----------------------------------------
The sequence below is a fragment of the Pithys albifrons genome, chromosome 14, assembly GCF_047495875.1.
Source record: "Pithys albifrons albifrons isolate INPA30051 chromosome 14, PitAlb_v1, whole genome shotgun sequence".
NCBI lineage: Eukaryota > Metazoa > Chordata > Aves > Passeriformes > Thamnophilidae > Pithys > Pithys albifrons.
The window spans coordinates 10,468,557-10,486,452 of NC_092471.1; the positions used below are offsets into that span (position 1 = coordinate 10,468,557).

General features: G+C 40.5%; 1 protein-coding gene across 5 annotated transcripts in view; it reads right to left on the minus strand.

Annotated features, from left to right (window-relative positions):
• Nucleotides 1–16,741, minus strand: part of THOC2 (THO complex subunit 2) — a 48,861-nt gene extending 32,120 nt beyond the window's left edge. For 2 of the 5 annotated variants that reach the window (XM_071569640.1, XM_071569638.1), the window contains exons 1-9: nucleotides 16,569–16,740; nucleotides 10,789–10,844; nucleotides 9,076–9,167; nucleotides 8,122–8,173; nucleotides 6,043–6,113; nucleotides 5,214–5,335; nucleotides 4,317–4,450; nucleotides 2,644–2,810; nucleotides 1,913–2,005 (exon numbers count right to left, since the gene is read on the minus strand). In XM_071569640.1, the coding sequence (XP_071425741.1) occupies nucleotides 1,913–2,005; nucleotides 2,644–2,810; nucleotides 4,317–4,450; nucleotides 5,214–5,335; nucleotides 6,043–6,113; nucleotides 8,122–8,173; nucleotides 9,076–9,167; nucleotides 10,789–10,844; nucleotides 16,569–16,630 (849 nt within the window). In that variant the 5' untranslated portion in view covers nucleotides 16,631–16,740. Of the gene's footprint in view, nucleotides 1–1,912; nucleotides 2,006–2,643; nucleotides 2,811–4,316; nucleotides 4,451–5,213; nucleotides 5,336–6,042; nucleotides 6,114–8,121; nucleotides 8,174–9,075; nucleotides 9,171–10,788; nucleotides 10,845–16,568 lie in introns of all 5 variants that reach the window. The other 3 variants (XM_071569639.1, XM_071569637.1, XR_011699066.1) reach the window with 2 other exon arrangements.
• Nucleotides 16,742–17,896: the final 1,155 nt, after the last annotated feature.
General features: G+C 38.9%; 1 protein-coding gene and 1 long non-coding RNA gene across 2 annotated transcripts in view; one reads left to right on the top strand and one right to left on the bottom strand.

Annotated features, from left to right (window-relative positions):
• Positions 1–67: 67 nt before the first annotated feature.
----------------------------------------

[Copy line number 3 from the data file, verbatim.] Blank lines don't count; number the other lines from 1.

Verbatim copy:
NCBI lineage: Eukaryota > Metazoa > Chordata > Aves > Passeriformes > Thamnophilidae > Pithys > Pithys albifrons.